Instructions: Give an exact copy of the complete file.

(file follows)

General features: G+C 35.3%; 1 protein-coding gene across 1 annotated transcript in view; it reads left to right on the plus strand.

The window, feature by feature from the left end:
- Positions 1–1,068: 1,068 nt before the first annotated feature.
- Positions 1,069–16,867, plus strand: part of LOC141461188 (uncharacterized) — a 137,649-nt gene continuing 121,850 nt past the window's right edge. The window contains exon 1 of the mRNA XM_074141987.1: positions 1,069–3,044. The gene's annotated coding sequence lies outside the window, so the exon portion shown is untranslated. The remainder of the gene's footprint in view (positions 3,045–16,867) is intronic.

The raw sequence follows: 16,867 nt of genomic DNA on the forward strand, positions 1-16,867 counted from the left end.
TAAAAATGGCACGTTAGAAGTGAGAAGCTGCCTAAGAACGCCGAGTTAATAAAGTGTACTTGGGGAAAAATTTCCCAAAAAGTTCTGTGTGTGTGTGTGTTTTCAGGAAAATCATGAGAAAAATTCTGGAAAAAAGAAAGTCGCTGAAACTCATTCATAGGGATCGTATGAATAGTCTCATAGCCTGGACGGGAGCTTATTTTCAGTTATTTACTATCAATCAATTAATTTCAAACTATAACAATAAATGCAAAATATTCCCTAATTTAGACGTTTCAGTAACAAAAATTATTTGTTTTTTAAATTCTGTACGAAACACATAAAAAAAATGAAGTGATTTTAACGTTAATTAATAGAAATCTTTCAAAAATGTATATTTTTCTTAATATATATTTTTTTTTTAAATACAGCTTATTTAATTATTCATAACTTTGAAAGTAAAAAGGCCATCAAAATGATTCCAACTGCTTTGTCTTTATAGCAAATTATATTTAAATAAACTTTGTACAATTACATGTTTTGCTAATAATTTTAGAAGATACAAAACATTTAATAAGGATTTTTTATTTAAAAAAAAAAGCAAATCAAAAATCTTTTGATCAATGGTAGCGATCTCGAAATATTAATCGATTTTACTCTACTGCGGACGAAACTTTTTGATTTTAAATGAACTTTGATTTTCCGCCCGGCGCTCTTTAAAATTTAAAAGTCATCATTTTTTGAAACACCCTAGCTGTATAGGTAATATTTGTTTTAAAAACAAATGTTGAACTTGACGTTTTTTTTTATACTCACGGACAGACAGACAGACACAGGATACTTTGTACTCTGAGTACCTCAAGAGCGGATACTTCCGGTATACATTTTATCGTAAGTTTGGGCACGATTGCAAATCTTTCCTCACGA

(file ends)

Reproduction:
General features: G+C 35.3%; 1 protein-coding gene across 1 annotated transcript in view; it reads left to right on the plus strand.

The window, feature by feature from the left end:
- Positions 1–1,068: 1,068 nt before the first annotated feature.
- Positions 1,069–16,867, plus strand: part of LOC141461188 (uncharacterized) — a 137,649-nt gene continuing 121,850 nt past the window's right edge. The window contains exon 1 of the mRNA XM_074141987.1: positions 1,069–3,044. The gene's annotated coding sequence lies outside the window, so the exon portion shown is untranslated. The remainder of the gene's footprint in view (positions 3,045–16,867) is intronic.

The raw sequence follows: 16,867 nt of genomic DNA on the forward strand, positions 1-16,867 counted from the left end.
TAAAAATGGCACGTTAGAAGTGAGAAGCTGCCTAAGAACGCCGAGTTAATAAAGTGTACTTGGGGAAAAATTTCCCAAAAAGTTCTGTGTGTGTGTGTGTTTTCAGGAAAATCATGAGAAAAATTCTGGAAAAAAGAAAGTCGCTGAAACTCATTCATAGGGATCGTATGAATAGTCTCATAGCCTGGACGGGAGCTTATTTTCAGTTATTTACTATCAATCAATTAATTTCAAACTATAACAATAAATGCAAAATATTCCCTAATTTAGACGTTTCAGTAACAAAAATTATTTGTTTTTTAAATTCTGTACGAAACACATAAAAAAAATGAAGTGATTTTAACGTTAATTAATAGAAATCTTTCAAAAATGTATATTTTTCTTAATATATATTTTTTTTTTAAATACAGCTTATTTAATTATTCATAACTTTGAAAGTAAAAAGGCCATCAAAATGATTCCAACTGCTTTGTCTTTATAGCAAATTATATTTAAATAAACTTTGTACAATTACATGTTTTGCTAATAATTTTAGAAGATACAAAACATTTAATAAGGATTTTTTATTTAAAAAAAAAAGCAAATCAAAAATCTTTTGATCAATGGTAGCGATCTCGAAATATTAATCGATTTTACTCTACTGCGGACGAAACTTTTTGATTTTAAATGAACTTTGATTTTCCGCCCGGCGCTCTTTAAAATTTAAAAGTCATCATTTTTTGAAACACCCTAGCTGTATAGGTAATATTTGTTTTAAAAACAAATGTTGAACTTGACGTTTTTTTTTATACTCACGGACAGACAGACAGACACAGGATACTTTGTACTCTGAGTACCTCAAGAGCGGATACTTCCGGTATACATTTTATCGTAAGTTTGGGCACGATTGCAAATCTTTCCTCACGA